1. Chronic pain management. The patient only takes hydrocodone every other day, but I am concerned about escalating need for this medication due to use I have asked her to try Mobic intermittently. I have also given her trigger-point injection x3 of DKL into the right gluteal piriformis musculature. This is secondary to spasm. The patient does have a muscle prominence on the right gluteal piriformis musculature with significant tender points. Trigger points are injected at 2-cm intervals; 3 injections were given. Family support is excellent. She is married. Her relationship is very stable at this time. Psychological state is excellent. She is doing very well at this point. Mental status is good. She has no evidence of depression at this point. Diagnosis is myofascial back pain aggravated by mild scoliosis with unstable gait. Orthopedic evaluation has been completed. Pain options are physical therapy, which will be initiated. She has undergone physical therapy in the past, but I do not feel that she has continued physical therapy on a daily basis at home. I would like to institute DS form [of] treatment. The patient has been transiently on medications to include hydrocodone, one every other day, as well as Ultram intermittently. I feel comfortable with Ultram but would like her to continue to limit the hydrocodone. Continue the gabapentin at night, which has been very effective for her. I would like her to hold the Zocor, as this may well cause myofascial pain that would mimic underlying pathology. Epidural is a consideration at later date. Next visit, consider physical therapy. Lidoderm patch is added, as well as a prescription for Norco 7.5 mg, #30 tablets, 0 refills.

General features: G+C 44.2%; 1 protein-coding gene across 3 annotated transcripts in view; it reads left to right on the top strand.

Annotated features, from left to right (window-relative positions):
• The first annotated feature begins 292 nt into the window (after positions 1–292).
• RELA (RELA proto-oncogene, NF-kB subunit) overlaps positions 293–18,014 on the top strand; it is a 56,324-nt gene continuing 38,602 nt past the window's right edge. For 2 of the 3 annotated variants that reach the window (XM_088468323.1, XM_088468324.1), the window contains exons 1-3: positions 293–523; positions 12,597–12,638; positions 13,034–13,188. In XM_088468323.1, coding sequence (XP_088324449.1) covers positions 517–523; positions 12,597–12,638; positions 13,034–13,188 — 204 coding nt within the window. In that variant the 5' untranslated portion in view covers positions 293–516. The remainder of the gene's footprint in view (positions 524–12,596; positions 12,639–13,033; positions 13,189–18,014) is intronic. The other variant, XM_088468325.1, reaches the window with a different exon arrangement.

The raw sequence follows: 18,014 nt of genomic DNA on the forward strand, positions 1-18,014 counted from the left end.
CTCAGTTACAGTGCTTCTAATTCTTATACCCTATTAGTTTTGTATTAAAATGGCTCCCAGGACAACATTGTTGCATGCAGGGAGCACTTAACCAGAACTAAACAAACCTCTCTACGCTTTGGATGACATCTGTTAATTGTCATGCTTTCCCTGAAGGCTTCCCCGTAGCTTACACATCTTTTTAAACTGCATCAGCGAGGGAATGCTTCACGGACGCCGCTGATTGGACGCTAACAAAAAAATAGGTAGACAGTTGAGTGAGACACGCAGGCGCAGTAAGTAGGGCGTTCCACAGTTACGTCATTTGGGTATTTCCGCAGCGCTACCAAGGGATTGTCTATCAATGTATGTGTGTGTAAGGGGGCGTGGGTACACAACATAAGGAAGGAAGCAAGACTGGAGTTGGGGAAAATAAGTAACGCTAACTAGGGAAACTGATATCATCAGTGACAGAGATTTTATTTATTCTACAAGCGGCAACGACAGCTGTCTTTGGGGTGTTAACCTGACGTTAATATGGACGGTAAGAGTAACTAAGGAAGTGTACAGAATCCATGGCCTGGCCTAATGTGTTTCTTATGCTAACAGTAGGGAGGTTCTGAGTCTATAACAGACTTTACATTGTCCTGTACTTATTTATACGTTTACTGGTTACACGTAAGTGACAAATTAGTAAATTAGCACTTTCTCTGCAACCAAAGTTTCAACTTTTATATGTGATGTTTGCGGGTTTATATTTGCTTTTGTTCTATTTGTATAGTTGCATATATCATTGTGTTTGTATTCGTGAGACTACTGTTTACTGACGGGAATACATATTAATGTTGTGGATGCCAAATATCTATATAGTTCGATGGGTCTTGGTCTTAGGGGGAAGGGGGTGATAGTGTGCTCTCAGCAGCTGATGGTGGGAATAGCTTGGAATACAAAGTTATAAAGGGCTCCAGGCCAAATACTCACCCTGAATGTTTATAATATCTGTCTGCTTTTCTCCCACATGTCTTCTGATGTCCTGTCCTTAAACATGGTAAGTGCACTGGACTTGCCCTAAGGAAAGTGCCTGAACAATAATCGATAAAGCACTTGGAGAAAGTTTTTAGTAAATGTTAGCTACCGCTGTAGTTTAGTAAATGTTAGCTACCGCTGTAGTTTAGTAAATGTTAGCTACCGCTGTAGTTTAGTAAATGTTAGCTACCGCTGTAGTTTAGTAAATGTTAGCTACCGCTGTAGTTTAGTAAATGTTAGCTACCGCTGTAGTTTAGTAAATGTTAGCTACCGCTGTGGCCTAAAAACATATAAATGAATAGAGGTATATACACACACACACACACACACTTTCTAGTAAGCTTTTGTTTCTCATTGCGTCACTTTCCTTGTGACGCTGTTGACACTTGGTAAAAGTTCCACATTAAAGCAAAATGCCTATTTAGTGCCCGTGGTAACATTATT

2. Migraine headaches, on Topamax, doing extremely well at this time. She has been on ...